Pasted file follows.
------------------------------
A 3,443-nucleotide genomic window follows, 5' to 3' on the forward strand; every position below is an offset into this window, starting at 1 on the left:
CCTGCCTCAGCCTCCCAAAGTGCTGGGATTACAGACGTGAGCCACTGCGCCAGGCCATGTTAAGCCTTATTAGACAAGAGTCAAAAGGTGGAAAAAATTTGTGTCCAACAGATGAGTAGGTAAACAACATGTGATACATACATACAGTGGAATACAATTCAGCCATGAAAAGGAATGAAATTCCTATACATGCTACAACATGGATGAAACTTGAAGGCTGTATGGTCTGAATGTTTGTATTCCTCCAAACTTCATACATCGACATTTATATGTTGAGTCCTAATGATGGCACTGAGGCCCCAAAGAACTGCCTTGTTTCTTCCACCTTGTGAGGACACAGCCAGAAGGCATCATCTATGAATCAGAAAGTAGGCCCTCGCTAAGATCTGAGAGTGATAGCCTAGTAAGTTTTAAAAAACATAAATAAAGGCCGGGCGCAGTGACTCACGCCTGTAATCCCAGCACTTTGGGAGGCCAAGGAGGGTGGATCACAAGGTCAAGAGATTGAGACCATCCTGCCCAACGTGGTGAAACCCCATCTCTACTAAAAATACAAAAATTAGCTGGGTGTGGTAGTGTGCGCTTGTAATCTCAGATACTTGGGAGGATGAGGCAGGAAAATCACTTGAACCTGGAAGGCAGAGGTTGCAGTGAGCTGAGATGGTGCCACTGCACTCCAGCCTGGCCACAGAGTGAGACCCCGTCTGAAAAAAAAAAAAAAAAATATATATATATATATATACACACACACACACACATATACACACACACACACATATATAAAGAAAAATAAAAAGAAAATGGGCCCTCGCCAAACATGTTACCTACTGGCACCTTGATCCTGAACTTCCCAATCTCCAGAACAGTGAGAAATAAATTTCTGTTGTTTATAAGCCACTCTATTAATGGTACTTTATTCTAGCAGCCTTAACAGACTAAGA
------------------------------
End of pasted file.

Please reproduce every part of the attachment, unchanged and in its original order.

A 3,443-nucleotide genomic window follows, 5' to 3' on the forward strand; every position below is an offset into this window, starting at 1 on the left:
CCTGCCTCAGCCTCCCAAAGTGCTGGGATTACAGACGTGAGCCACTGCGCCAGGCCATGTTAAGCCTTATTAGACAAGAGTCAAAAGGTGGAAAAAATTTGTGTCCAACAGATGAGTAGGTAAACAACATGTGATACATACATACAGTGGAATACAATTCAGCCATGAAAAGGAATGAAATTCCTATACATGCTACAACATGGATGAAACTTGAAGGCTGTATGGTCTGAATGTTTGTATTCCTCCAAACTTCATACATCGACATTTATATGTTGAGTCCTAATGATGGCACTGAGGCCCCAAAGAACTGCCTTGTTTCTTCCACCTTGTGAGGACACAGCCAGAAGGCATCATCTATGAATCAGAAAGTAGGCCCTCGCTAAGATCTGAGAGTGATAGCCTAGTAAGTTTTAAAAAACATAAATAAAGGCCGGGCGCAGTGACTCACGCCTGTAATCCCAGCACTTTGGGAGGCCAAGGAGGGTGGATCACAAGGTCAAGAGATTGAGACCATCCTGCCCAACGTGGTGAAACCCCATCTCTACTAAAAATACAAAAATTAGCTGGGTGTGGTAGTGTGCGCTTGTAATCTCAGATACTTGGGAGGATGAGGCAGGAAAATCACTTGAACCTGGAAGGCAGAGGTTGCAGTGAGCTGAGATGGTGCCACTGCACTCCAGCCTGGCCACAGAGTGAGACCCCGTCTGAAAAAAAAAAAAAAAAATATATATATATATATATACACACACACACACACATATACACACACACACACATATATAAAGAAAAATAAAAAGAAAATGGGCCCTCGCCAAACATGTTACCTACTGGCACCTTGATCCTGAACTTCCCAATCTCCAGAACAGTGAGAAATAAATTTCTGTTGTTTATAAGCCACTCTATTAATGGTACTTTATTCTAGCAGCCTTAACAGACTAAGA